Arts & Entertainment

Sami In Paradise

Photo: Daniel Boud

Nikolai Erdman’s 1928 play The Suicide was banned in Soviet Russia, no doubt for the implied criticism of the regime in the work. This explains why it has lent itself to many adaptations at different times and places.

Director Eamon Flack says, “I love a big play full of odd-balls and dreamers and Erdman’s play is chockers with both. Erdman is a comic genius. I really think if Stalin hadn’t put the kybosh on him he’d have become one of the great comic playwrights of the twentieth century.”

Thirteen actors take to the stage in Eamon Flack and Co’s reworking of the original play, which is reborn in this production as an Australian black comedy in which the original setting, a Stalinist camp, has been relocated to a modern refugee camp.

Flack says, “It’s such a brilliant idea, to take the misery and ridiculousness of life and turn it into a farce in order to show the situation for what is was. Comedy is brilliant at talking about embarrassing, difficult things. In this country for example we’re so embarrassed and panicked by the existence in the world of refugees.”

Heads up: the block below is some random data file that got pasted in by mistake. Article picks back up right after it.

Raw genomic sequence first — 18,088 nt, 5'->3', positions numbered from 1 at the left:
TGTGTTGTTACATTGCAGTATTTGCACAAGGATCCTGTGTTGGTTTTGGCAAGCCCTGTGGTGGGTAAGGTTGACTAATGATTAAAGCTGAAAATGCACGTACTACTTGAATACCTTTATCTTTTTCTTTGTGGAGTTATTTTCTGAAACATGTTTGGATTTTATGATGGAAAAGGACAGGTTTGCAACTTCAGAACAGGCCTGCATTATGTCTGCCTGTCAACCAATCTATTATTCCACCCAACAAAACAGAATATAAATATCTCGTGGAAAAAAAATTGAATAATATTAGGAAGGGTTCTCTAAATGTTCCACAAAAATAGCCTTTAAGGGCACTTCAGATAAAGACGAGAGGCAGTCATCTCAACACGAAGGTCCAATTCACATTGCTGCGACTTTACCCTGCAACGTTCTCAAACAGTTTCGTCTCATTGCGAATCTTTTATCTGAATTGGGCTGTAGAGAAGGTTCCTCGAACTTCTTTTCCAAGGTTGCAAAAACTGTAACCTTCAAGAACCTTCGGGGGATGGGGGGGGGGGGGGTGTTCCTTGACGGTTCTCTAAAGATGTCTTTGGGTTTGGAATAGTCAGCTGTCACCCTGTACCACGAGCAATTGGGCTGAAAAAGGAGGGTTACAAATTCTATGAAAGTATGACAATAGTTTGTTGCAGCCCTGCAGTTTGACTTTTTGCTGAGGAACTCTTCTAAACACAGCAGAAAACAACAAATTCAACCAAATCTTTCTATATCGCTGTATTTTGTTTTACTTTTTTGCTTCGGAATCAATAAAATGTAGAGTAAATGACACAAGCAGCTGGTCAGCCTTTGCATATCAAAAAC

Flack has a particular take on refugees, “Here’s the thing about refugees – they’re not saints, and they’re not demons. They’re ordinary idiots like the rest of us, except their lives got turned upside down and they’ve got nowhere else to go. So we’ve moved the setting from Russia in 1928 to one of these big refugee camps of today.”

A great cast of “mad clowns” includes Yalin Ozucelik, Paula Arundell, Fayssal Bazzi, Vaishnavi Suryaprakash and Hazem Shammas.

Ozucelik really enjoyed the experience of acting in Sami In Paradise, “There’s such infectious, comic energy flowing from our large, diverse cast, it’s impossible not to be roused by it. “Ozucelik also says he hopes “to be a valuable part of the public conversation” on the topic of refugees.

Apr 1-29. Upstairs Theatre, 18 & 25 Belvoir St, Surry Hills. $37-$77+b.f. Tickets & Info:

By Irina Dunn

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